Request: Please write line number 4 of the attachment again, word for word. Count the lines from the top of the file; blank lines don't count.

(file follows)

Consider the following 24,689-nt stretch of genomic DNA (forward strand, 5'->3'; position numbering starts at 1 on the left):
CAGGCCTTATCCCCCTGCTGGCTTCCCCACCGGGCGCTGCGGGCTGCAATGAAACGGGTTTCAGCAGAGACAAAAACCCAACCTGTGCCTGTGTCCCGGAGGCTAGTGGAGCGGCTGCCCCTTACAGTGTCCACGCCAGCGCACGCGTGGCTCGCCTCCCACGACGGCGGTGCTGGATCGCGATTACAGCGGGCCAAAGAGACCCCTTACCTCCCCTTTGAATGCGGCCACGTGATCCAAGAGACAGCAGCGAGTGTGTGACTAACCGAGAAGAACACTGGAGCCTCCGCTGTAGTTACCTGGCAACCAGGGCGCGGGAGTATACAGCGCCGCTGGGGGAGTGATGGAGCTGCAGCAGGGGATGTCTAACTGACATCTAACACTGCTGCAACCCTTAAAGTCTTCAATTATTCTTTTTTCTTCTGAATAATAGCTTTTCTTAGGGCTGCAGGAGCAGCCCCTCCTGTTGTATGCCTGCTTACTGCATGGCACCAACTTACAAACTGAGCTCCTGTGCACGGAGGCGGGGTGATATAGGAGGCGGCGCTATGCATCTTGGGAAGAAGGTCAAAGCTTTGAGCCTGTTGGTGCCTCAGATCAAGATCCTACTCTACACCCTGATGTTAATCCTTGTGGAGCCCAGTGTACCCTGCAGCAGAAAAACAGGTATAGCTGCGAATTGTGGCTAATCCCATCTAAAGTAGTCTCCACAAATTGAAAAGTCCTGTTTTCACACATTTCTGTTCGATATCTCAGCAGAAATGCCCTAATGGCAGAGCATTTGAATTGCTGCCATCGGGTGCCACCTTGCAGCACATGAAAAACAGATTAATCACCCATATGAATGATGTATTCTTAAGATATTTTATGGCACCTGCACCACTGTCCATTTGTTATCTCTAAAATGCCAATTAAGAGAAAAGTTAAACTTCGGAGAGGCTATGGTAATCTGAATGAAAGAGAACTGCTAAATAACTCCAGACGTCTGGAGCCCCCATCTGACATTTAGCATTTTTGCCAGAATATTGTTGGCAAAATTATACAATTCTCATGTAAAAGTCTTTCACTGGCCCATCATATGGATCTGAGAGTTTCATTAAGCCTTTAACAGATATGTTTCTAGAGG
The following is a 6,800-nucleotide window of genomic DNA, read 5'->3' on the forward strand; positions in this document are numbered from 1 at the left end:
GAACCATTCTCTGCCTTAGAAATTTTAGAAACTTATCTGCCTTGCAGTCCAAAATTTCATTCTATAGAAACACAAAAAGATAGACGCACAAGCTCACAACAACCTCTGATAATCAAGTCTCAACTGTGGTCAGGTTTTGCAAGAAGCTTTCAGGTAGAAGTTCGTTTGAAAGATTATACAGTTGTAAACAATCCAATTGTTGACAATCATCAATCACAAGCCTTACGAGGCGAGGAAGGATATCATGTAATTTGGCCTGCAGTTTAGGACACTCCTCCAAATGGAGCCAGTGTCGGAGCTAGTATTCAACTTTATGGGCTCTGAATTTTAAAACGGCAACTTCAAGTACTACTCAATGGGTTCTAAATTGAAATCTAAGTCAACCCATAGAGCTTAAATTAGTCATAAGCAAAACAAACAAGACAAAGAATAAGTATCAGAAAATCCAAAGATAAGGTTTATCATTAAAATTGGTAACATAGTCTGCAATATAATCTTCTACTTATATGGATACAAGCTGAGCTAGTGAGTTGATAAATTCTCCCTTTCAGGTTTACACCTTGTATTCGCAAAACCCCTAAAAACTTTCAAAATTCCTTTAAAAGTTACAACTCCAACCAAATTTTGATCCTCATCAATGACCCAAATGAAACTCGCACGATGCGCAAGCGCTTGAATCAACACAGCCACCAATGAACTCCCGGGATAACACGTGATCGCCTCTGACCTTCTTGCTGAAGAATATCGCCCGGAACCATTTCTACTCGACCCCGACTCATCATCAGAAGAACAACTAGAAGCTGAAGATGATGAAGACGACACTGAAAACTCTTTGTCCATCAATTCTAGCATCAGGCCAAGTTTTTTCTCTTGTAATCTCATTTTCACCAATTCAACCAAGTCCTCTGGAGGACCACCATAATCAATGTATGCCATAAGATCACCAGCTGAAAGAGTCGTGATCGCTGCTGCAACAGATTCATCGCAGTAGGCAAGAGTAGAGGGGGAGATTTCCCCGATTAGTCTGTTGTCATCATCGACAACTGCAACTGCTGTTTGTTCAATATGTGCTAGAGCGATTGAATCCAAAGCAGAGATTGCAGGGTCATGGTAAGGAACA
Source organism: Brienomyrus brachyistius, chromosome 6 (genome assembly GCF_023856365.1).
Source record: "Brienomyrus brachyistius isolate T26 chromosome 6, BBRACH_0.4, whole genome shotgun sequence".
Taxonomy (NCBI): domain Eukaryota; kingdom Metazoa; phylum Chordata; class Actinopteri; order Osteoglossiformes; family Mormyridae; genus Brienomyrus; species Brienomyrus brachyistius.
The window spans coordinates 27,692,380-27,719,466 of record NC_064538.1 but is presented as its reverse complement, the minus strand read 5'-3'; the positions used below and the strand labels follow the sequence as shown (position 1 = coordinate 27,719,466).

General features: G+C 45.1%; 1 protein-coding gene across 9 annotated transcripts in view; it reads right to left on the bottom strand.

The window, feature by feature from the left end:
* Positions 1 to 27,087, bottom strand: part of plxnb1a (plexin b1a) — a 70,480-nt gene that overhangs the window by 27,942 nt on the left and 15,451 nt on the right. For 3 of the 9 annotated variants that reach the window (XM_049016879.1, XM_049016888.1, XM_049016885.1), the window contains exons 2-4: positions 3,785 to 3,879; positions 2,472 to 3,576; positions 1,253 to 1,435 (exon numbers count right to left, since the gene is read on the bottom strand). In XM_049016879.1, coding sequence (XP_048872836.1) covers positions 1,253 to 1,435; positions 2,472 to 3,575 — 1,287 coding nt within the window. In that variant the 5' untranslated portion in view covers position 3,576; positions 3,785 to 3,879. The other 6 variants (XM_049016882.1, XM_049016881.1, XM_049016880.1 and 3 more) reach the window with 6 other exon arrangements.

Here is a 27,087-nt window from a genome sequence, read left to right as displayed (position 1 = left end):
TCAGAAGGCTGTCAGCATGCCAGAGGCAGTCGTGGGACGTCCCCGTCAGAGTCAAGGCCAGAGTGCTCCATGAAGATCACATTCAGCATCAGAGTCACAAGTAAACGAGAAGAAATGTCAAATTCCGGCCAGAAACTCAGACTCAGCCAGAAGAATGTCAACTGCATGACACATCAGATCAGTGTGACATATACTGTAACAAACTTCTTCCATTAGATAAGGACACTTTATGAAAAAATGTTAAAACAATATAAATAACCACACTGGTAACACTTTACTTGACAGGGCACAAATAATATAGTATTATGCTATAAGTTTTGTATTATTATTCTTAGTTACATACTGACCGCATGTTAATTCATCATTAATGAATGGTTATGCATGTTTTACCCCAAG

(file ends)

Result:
GAACCATTCTCTGCCTTAGAAATTTTAGAAACTTATCTGCCTTGCAGTCCAAAATTTCATTCTATAGAAACACAAAAAGATAGACGCACAAGCTCACAACAACCTCTGATAATCAAGTCTCAACTGTGGTCAGGTTTTGCAAGAAGCTTTCAGGTAGAAGTTCGTTTGAAAGATTATACAGTTGTAAACAATCCAATTGTTGACAATCATCAATCACAAGCCTTACGAGGCGAGGAAGGATATCATGTAATTTGGCCTGCAGTTTAGGACACTCCTCCAAATGGAGCCAGTGTCGGAGCTAGTATTCAACTTTATGGGCTCTGAATTTTAAAACGGCAACTTCAAGTACTACTCAATGGGTTCTAAATTGAAATCTAAGTCAACCCATAGAGCTTAAATTAGTCATAAGCAAAACAAACAAGACAAAGAATAAGTATCAGAAAATCCAAAGATAAGGTTTATCATTAAAATTGGTAACATAGTCTGCAATATAATCTTCTACTTATATGGATACAAGCTGAGCTAGTGAGTTGATAAATTCTCCCTTTCAGGTTTACACCTTGTATTCGCAAAACCCCTAAAAACTTTCAAAATTCCTTTAAAAGTTACAACTCCAACCAAATTTTGATCCTCATCAATGACCCAAATGAAACTCGCACGATGCGCAAGCGCTTGAATCAACACAGCCACCAATGAACTCCCGGGATAACACGTGATCGCCTCTGACCTTCTTGCTGAAGAATATCGCCCGGAACCATTTCTACTCGACCCCGACTCATCATCAGAAGAACAACTAGAAGCTGAAGATGATGAAGACGACACTGAAAACTCTTTGTCCATCAATTCTAGCATCAGGCCAAGTTTTTTCTCTTGTAATCTCATTTTCACCAATTCAACCAAGTCCTCTGGAGGACCACCATAATCAATGTATGCCATAAGATCACCAGCTGAAAGAGTCGTGATCGCTGCTGCAACAGATTCATCGCAGTAGGCAAGAGTAGAGGGGGAGATTTCCCCGATTAGTCTGTTGTCATCATCGACAACTGCAACTGCTGTTTGTTCAATATGTGCTAGAGCGATTGAATCCAAAGCAGAGATTGCAGGGTCATGGTAAGGAACA